Liz Borkowski writes: Mark Pendergrast’s Inside the Outbreaks: The Elite Medical Detectives of the Epidemic Intelligence Service is a fast-paced tour through nearly six decades of epidemiology achievements by this relatively small program of the Centers for Disease Control and Prevention. It’s a fast and fascinating read, and its episodic structure makes it an easy book to carry around and dip into whenever you’ve a got a few minutes of free time.
The public-health professionals who join the EIS – usually for two-year stints, though some stay longer – are often young and willing to take risks, from giving smallpox vaccinations in a war zone to taking controversial positions on issues like gun control. It’s easy to envision them dashing from one outbreak to the next, using their time in transit to read up on anthrax, smallpox, or whatever other agent is suspected of sickening people in the places they’re heading. Reading Inside the Outbreaks is kind of like watching a season of a superhero TV show – there’s always a new villain threatening an innocent community (salmonella in cake mix one week, tapeworm from sheep the next), plus an old nemesis or two that can be weakened but not killed off (malaria, influenza). Not every episode ends in victory, but after reading the book I’m in awe of all the EIS has achieved.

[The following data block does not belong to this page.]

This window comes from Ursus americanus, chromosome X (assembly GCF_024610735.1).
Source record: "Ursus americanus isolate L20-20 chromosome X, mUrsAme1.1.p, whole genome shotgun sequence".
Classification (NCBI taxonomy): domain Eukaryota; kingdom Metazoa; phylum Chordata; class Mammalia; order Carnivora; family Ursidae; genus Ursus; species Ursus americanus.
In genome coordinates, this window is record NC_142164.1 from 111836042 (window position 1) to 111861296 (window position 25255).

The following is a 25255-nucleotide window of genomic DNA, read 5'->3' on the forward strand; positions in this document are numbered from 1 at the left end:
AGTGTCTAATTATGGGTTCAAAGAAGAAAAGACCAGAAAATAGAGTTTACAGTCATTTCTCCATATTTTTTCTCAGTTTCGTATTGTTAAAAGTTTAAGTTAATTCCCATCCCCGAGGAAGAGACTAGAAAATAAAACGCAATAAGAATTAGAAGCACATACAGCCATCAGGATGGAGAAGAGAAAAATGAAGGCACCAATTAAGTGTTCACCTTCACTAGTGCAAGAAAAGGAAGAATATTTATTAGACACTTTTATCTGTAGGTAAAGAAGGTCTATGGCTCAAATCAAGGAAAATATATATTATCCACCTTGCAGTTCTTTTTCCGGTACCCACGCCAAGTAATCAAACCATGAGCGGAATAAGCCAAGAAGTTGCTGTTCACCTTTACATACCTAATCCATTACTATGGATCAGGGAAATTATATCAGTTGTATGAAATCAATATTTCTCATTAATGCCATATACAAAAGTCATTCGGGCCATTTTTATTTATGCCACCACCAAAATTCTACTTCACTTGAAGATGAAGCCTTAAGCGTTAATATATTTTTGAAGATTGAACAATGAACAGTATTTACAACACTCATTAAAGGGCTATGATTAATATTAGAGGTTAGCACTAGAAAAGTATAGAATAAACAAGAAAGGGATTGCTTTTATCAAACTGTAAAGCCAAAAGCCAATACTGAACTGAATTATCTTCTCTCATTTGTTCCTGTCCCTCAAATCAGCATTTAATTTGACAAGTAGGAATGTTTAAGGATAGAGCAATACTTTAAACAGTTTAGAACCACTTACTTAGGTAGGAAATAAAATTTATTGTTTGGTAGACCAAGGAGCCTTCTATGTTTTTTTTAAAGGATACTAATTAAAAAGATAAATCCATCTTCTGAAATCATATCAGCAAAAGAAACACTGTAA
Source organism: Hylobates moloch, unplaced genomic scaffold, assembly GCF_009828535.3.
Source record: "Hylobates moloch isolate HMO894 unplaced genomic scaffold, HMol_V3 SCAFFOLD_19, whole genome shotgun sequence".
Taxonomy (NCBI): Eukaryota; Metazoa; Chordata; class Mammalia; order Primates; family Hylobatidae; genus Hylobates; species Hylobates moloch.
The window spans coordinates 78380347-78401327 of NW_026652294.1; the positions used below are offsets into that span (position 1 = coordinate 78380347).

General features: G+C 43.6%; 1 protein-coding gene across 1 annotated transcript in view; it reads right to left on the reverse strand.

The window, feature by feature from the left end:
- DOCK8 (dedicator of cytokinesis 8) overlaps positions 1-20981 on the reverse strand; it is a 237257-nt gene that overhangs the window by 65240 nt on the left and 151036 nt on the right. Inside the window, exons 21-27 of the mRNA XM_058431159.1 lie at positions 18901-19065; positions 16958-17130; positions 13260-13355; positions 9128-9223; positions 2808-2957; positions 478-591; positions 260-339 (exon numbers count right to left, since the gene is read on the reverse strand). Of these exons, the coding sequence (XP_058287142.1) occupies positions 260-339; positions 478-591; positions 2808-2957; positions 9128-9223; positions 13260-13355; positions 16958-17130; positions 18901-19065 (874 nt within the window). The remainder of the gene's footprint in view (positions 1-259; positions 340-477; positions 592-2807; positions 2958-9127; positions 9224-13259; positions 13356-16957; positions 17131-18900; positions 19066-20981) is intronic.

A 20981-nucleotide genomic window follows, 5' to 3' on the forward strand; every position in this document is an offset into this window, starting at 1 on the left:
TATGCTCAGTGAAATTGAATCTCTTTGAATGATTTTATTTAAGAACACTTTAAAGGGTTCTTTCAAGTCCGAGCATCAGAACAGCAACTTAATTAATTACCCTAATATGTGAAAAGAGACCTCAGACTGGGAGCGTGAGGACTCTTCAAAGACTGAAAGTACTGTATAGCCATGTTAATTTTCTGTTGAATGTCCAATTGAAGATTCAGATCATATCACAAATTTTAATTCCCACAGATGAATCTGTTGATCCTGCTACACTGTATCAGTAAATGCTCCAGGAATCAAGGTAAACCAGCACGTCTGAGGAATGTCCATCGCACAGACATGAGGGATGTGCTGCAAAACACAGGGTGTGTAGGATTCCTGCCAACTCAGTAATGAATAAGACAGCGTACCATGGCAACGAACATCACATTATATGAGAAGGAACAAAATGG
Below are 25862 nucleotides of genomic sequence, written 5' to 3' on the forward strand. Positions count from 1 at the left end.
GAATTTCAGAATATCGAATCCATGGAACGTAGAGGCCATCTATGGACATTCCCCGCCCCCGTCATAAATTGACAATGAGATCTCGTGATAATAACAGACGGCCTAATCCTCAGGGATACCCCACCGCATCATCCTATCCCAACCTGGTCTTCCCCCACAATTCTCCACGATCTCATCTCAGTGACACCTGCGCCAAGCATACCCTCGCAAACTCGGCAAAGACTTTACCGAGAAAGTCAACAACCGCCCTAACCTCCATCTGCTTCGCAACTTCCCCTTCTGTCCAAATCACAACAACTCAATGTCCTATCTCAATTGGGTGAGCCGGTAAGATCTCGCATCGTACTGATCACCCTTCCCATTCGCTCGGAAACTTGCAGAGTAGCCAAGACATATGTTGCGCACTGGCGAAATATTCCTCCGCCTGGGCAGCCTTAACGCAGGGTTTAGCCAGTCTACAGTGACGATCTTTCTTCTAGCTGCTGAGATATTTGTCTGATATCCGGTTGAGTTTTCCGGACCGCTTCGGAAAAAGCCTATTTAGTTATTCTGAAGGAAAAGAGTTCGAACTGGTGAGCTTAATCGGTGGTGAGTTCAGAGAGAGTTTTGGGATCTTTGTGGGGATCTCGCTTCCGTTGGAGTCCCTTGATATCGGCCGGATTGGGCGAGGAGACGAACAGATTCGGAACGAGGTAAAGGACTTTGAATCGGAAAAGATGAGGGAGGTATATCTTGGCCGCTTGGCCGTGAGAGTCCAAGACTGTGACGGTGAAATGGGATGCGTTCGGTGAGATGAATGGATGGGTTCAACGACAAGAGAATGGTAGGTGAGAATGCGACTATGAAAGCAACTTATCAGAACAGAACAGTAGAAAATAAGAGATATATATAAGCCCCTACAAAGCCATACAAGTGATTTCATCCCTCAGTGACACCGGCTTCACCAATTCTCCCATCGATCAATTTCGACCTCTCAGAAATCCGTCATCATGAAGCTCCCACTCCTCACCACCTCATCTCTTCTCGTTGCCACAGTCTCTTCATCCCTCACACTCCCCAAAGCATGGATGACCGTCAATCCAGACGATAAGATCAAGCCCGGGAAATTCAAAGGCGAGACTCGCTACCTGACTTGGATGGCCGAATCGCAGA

As exciting as that is, though, it’s clear that there’s a lot of grunt work involved. Pendergrast uses the phrase “shoe-leather epidemiology” often – it’s a concept EIS founder Alexander Langmuir drummed into EIS officers’ heads. When EIS investigators arrive on the scene of an outbreak, they often start by taking lots of samples – of blood, stool, air, soil, and any other substances that might give them a clue. They survey people about what they’ve eaten, what activities they’ve been engaged in, and which parts of a building they walk through. Then they crunch the data – and if that doesn’t yield an answer, they have to go back and ask more questions. Here’s one description of an approach Langmuir taught to EIS recruits: